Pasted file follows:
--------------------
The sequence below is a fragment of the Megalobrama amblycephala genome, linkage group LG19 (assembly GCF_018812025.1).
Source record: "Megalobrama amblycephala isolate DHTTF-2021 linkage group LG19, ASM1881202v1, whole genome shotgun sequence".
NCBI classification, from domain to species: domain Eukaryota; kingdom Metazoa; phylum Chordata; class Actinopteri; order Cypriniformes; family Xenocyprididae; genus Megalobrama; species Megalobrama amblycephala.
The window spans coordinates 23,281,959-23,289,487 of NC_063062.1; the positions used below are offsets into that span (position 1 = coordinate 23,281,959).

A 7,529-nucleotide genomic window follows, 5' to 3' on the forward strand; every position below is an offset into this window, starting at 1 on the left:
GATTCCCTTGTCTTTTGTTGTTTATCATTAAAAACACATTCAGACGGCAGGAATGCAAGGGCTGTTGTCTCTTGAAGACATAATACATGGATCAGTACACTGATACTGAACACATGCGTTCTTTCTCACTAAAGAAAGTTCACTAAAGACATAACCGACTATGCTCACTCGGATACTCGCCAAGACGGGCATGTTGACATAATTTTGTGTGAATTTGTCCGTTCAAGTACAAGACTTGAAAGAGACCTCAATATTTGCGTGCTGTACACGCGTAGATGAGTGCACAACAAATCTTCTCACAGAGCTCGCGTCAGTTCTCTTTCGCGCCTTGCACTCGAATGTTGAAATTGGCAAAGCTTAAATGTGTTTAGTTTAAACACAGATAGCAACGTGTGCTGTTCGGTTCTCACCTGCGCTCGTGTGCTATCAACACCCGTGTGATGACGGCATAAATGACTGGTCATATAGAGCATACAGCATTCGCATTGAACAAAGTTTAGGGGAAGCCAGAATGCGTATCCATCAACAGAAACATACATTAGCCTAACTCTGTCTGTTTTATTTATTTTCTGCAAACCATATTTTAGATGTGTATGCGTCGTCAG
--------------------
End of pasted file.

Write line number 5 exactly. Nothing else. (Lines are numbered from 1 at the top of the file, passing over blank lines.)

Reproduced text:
A 7,529-nucleotide genomic window follows, 5' to 3' on the forward strand; every position below is an offset into this window, starting at 1 on the left: